Question:I have diabetes type 2 and now I'm starting to get a trigger finger. I do work in a meat factory packaging bacon. How can I tell if the trigger finger is from my diabetes or from my work?
Answer:It may not be possible to separate out cause and effect. Both repeated gripping and lifting activities and diabetes mellitus have been linked to trigger finger. Both factors can cause a thickening of the synovial sheath around the finger tendon.
The result is that the tendon doesn't glide smoothly through its own tunnel resulting in the tendon getting stuck. Usually the finger is stuck in a bent or flexed position. But sometimes it gets stuck in an extended (straight) position.
Besides a limitation in motion, many people report pain and swelling of the finger with this condition. If getting your diabetes under control doesn't work, then local treatment may be helpful.
Sometimes splinting at night and even possibly in the day can relieve trigger finger. In other cases, a single injection of cortisone is all that's needed. You can get back to the job right away. However, there is a recurrence rate of about 27 per cent in the first year after steroid injection.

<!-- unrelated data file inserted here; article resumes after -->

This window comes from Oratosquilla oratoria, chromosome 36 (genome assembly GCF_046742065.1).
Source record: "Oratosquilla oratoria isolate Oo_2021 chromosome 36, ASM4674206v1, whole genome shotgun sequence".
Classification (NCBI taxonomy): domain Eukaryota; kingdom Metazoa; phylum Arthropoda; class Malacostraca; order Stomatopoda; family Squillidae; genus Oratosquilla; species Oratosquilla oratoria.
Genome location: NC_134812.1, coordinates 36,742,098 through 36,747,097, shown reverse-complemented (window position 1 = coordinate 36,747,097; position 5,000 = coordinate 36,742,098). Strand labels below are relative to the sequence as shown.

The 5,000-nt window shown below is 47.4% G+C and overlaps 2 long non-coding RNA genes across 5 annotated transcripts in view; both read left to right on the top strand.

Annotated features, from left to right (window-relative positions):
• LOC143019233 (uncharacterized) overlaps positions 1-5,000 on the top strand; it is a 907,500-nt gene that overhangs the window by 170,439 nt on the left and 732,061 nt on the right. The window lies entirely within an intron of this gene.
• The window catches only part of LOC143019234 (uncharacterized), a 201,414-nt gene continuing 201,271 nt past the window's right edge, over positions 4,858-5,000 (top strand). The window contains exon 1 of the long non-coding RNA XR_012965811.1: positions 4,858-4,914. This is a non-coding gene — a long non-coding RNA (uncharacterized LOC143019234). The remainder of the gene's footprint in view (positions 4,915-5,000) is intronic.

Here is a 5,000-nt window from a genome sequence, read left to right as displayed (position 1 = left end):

If more conservative measures don't work, then surgery to release the tendon may be advised. It's not likely that the trigger finger will come back but you may develop a new trigger finger in a different finger from the same cause.Sheryl B. Fleisch, BS, et al. Corticosteroid Injections in the Treatment of Trigger Finger: A Level I and II Systematic Review. In Journal of the American Academy of Orthopaedic Surgeons. March 2007. Vol. 15. No. 3. Pp. 166-171.
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